On Markets & Investing

The paradox of a great stock portfolio

6 August 2023
In today’s post, I discuss a few paradoxes I have discovered over time. At the end, I provide an example of the largest stock in my portfolio and explain how these concepts apply to it. Unfortunately, I have never learnt them at university or while studying for the CFA exams.

Solutions to those riddles provide the key to building the best stock portfolio. They are based on such simple maths concepts that many of us just ignore.

When you look for a car to win in a race, do you look for the fastest car? Do you look for the stock with the highest upside to add to your portfolio? When gambling, do you go for the bet with the highest expected value? As unexpected as it may sound, “Absolutely, yes!” is the wrong answer to all these questions.

The young people's advantage

Before diving into stock selection, let me highlight one fundamental point. It is crucial to be aware of it and follow it before researching a stock, just like a professional tennis player puts on her training shoes before learning the secret technique of a serve.

It is even more crucial for investors since many people don’t fully realise the paradox.

Let me ask you: who would have more money upon retirement, John or Jessica? Here are some further details about them: both the same amount a year ($2,000) and invest at a 10% annual return. Both want to retire at 65 (old school, I know). But John saves over 40 years, while Jessica only for 7.

It is damn easy, of course, John, right?

Well, but what if I told you that Jessica was saving from the age of 19 and John from the age of 26? “Probably doesn’t matter”, you would say. In the end, John makes 40 (!) contributions, while Jessica makes only 7. As bizarre as it may be, but it is Jessica who would end up with more money at retirement.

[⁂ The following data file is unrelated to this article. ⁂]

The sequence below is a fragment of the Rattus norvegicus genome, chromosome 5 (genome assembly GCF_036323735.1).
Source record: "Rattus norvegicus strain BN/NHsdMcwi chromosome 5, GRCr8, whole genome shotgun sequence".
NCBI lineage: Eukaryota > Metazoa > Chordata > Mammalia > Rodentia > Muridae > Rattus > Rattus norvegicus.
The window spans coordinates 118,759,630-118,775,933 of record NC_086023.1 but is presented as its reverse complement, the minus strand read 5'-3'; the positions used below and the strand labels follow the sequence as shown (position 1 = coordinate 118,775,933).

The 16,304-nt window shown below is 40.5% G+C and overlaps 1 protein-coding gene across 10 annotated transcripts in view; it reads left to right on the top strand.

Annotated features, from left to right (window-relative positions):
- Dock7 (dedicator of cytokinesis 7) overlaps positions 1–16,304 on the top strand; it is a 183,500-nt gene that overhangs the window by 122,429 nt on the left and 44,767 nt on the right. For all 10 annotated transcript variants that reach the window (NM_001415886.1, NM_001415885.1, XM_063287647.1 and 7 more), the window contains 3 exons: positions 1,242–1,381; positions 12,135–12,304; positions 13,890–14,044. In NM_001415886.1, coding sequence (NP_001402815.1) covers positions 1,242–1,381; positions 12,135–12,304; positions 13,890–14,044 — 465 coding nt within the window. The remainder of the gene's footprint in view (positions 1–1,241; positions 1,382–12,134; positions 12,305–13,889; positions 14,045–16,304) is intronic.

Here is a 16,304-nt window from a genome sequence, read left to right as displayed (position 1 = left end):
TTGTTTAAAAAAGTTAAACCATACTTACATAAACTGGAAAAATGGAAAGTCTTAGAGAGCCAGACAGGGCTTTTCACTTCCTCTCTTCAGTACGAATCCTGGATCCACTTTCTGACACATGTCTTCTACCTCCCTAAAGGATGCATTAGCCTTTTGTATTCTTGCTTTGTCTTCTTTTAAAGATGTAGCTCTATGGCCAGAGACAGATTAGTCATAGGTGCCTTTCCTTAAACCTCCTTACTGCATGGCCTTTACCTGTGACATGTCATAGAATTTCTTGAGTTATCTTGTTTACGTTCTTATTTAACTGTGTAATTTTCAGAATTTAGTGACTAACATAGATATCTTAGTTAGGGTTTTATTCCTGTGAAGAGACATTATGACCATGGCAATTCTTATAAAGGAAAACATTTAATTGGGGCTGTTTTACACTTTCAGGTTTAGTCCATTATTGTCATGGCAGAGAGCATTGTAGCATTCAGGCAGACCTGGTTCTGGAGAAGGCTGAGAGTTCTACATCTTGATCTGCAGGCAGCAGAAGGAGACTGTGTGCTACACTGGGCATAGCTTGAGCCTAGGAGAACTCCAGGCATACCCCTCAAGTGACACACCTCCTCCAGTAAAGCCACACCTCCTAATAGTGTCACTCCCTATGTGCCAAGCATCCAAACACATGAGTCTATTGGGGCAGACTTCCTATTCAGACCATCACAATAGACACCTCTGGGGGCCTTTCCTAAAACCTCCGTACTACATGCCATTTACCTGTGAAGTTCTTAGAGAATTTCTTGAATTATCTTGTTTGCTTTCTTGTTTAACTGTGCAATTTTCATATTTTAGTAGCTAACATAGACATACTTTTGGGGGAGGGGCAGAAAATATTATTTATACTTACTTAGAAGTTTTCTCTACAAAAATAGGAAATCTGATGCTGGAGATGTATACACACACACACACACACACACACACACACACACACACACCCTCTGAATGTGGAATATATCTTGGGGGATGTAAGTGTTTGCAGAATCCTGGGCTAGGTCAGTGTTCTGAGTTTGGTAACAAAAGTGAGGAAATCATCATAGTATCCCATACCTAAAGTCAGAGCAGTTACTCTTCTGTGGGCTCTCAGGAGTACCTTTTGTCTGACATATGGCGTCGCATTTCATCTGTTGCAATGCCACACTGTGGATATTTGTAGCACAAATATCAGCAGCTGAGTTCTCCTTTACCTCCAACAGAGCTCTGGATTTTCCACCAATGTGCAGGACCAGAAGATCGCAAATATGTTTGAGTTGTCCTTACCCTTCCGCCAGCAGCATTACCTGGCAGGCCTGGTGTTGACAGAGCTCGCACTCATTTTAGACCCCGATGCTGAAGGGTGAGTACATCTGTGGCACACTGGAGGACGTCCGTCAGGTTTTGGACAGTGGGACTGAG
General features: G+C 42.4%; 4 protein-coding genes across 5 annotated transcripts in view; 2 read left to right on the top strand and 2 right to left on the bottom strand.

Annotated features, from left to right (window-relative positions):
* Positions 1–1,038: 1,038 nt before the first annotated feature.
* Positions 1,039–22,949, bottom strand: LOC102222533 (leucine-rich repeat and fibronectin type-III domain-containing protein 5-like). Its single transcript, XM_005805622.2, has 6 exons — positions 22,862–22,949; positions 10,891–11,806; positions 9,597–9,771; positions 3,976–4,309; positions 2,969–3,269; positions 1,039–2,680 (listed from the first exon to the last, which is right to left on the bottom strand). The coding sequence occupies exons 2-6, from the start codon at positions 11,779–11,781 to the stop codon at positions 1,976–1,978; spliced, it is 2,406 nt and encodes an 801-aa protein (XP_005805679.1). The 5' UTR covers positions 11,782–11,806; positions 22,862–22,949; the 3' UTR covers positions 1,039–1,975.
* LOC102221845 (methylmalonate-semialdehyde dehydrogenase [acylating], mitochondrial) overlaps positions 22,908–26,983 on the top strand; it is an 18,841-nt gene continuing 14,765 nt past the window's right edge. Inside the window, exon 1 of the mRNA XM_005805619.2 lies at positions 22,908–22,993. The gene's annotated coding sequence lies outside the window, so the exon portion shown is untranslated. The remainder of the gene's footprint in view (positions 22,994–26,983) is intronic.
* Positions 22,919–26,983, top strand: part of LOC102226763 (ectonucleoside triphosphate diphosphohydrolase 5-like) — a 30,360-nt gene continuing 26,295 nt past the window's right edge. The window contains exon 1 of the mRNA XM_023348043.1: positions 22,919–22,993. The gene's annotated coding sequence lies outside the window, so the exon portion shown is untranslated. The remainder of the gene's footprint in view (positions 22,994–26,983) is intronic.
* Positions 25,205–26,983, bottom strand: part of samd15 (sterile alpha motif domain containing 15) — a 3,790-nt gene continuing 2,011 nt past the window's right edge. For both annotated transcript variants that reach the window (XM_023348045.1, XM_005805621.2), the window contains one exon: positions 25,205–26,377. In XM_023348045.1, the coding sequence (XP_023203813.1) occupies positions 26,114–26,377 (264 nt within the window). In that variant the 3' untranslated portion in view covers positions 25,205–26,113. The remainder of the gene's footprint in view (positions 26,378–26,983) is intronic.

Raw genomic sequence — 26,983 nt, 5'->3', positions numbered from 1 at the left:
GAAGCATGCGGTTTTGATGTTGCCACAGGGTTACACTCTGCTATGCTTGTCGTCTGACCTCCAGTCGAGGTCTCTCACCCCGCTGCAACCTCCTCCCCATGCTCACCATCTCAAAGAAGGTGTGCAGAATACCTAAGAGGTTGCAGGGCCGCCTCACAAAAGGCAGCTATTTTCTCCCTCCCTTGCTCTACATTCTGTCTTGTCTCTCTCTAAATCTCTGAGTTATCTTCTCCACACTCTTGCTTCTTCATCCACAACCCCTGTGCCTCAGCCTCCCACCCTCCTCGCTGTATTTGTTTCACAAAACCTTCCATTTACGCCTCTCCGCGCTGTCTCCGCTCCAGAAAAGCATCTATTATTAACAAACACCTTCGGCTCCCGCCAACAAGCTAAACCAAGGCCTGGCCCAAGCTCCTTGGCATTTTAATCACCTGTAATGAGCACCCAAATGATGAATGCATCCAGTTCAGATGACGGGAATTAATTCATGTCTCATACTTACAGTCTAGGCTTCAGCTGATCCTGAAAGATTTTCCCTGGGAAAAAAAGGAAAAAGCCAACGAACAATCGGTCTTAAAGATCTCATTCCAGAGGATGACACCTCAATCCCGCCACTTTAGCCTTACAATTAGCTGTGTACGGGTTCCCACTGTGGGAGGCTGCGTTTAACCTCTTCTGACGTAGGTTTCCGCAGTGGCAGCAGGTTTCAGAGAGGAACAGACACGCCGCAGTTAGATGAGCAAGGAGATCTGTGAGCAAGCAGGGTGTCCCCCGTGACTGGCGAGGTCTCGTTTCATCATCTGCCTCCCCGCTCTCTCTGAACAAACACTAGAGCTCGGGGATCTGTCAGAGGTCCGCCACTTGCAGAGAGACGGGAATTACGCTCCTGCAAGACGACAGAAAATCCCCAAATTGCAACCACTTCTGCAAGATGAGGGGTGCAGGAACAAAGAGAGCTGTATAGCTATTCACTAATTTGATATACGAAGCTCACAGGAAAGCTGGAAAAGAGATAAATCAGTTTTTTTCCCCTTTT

If you read Joel Greenblatt’s latest book, Common Sense: The Investor’s Guide to Equality, Opportunity, and Growth, you would be familiar with this example. It still strikes me as somewhat of a puzzle how one person saving $80,000 ends up with less wealth compared to someone who just saved $14,000, and both people invested at the same annual rate of return.

A short way to prove this mathematically is to estimate the sum of all numbers in a geometric progression. The formula to do it is as follows:

A = X1 * (qn-1) / (q-1), where

  • X1 is the first number in the progression ($2,000 in our case)
  • q is the coefficient of change (1.1 or 110% in our case)
  • n is the number of members in the progression (40 for John and 7 for Jessica).

If my calculations are correct, Jessica would end up with $20,872 by the age of 26. I have assumed that she allocates money on her birthday so that it works from the beginning of each year. From 26, when she stops saving, that amount would grow to $944,641 by the time she is 65 years old.

John, on the other hand, saves for 40 years in a row, much longer than Jessica, but he ends up with just $885,185 savings (like in the case of Jessica, I assumed John saved at the start of each year).

The first lesson here is that the same return on an asset will generate more wealth for a person who starts saving earlier, not necessarily saving more money. So try to start saving as early as possible.

Chasing dividends or growth?

There are many ways to generate a 10% return. This could be a high-yield bond, a company with a combined buyback and dividend yield of 10% or a firm with a 10% return on equity that keeps all the profits in the business.

What is the preferred way to allocate profits from a shareholder's perspective?

Imagine John decided to invest in a company that generated a 10% return on capital but shared 70% of its profits via dividends and invested the remaining 30% back in the business (at 10% returns). Suppose the dividend received every year is kept in a savings account at a 2% rate.

Let’s also assume that Jessica prefers a company with smaller profits and no dividends but which grows at 15% a year.

This is how the earnings trajectory of the two companies would look over ten years.
You may wonder what prices each of our investors pays for those stocks.